Your name is a valuable asset when it comes to property, inheritance and other legal matters. How many people have used a partner’s name for dodgy reasons? How many families have become permanently divided over the names in a will?
When someone steals your identity, they have stolen your name, with unstoppable domino effects. When someone hacks your bank account, it is the value of your name that is hacked, not just your assets. Your credit rating is linked firmly to your name.
The Value of Your Name in Ownership
Ownership is multifaceted and can be related from the ownership of a home, a car, or other physical items, to ownership of your actions. Ownership is also related to achievements, or failures. A well-chosen name can set a product above the others, or how that name becomes legendary. In the world of entertainment, a name is everything.
Surnames can relate to ownership within a family or clan, or be associated with a nationality. Australia officialdom has gone big on recognizing indigenous names to an area.
I began this article with the cryptic statement, that your name is related to three aspects: ‘I Am, I Can and I Will’. The theme that runs from the book of Genesis to Revelation is the name of God. It’s all about who He is, what He can do and what He will do and the fact that what He was yesterday, is today and will be tomorrow, never changes. This concept seems weird to us as we the constancy of change is the only reality we know. The name mankind has turned into a swear word, which should be a term of respect and awe.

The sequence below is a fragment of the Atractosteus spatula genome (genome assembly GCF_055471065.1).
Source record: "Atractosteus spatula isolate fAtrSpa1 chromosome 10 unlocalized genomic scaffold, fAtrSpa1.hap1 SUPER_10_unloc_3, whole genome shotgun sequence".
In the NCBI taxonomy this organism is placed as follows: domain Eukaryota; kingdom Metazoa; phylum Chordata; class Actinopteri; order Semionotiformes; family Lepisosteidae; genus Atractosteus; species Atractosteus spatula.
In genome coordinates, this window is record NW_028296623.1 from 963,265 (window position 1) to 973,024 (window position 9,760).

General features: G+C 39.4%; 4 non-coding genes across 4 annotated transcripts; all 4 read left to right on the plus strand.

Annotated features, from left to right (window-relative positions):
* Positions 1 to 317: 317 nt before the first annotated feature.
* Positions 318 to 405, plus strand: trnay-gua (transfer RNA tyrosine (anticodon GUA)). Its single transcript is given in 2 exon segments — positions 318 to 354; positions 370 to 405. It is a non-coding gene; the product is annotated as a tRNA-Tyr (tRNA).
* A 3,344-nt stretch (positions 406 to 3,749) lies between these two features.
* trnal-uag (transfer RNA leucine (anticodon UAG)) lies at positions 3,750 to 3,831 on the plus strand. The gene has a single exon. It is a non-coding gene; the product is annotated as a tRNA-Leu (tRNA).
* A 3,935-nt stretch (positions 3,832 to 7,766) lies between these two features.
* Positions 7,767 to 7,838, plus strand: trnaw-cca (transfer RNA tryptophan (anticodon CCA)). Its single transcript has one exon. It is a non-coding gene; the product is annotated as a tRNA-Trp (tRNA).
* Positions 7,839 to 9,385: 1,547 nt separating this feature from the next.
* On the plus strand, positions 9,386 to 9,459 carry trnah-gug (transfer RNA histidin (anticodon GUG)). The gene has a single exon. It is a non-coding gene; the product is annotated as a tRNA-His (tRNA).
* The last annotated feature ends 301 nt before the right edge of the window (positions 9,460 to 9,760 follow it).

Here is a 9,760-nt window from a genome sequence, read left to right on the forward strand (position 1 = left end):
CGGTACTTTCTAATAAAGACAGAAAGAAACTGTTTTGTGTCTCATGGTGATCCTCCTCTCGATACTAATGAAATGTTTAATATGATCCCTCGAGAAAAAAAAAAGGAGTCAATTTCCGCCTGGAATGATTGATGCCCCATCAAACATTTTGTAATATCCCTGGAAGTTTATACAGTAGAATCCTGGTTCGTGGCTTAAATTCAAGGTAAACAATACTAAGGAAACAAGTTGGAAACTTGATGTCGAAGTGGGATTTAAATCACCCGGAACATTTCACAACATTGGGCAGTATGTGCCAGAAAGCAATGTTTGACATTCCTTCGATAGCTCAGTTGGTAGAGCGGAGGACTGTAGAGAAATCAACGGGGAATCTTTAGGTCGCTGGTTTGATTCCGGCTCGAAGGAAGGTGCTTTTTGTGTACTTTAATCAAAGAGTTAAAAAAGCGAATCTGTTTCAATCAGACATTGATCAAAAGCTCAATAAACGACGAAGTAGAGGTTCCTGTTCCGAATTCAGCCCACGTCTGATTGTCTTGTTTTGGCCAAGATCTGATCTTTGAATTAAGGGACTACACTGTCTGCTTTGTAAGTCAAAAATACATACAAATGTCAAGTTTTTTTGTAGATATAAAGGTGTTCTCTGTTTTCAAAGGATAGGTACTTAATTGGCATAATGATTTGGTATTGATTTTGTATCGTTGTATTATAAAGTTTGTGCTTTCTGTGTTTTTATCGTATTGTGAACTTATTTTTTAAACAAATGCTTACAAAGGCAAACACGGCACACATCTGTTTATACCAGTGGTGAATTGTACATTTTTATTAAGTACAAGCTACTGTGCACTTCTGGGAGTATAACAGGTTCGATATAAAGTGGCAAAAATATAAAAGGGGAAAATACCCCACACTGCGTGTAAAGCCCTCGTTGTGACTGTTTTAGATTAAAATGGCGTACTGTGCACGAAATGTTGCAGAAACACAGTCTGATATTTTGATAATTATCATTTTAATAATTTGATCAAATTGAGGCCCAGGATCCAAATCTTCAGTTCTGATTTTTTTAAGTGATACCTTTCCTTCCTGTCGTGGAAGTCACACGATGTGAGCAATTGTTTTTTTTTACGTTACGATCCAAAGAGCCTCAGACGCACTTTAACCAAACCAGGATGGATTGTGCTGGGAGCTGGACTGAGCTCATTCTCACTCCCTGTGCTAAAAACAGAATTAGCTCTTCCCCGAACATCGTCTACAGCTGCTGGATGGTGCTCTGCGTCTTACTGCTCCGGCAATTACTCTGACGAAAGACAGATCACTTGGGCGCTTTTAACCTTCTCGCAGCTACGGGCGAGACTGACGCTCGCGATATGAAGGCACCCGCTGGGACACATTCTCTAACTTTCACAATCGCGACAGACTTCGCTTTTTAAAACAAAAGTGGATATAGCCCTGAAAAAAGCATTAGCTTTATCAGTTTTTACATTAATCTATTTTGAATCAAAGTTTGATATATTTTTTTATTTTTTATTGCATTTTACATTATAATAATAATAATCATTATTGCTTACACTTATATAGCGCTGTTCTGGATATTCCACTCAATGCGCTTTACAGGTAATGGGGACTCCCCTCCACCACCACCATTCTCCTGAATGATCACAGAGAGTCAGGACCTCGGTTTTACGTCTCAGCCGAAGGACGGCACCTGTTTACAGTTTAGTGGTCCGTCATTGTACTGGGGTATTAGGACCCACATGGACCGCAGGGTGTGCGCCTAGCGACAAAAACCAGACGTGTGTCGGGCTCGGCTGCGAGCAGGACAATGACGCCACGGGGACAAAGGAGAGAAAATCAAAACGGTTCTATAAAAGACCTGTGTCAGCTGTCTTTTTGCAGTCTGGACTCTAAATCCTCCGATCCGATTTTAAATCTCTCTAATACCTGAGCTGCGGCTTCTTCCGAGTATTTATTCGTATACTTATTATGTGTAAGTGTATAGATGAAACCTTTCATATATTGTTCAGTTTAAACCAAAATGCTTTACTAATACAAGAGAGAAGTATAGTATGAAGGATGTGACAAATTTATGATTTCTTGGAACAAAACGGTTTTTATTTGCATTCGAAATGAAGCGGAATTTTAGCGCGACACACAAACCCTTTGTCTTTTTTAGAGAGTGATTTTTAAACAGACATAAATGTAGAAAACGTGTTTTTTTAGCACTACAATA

Your name is significant and multifaceted, and is fundamental to your identity, both socially and culturally. How valuable do you rate your name? Ultimately though, it is only one factor to your identity, personality, character and capabilities, which are ever evolving. Treat it with real respect for the loss of a good name is often impossible to reclaim, as we are very unforgiving creatures, with long memories.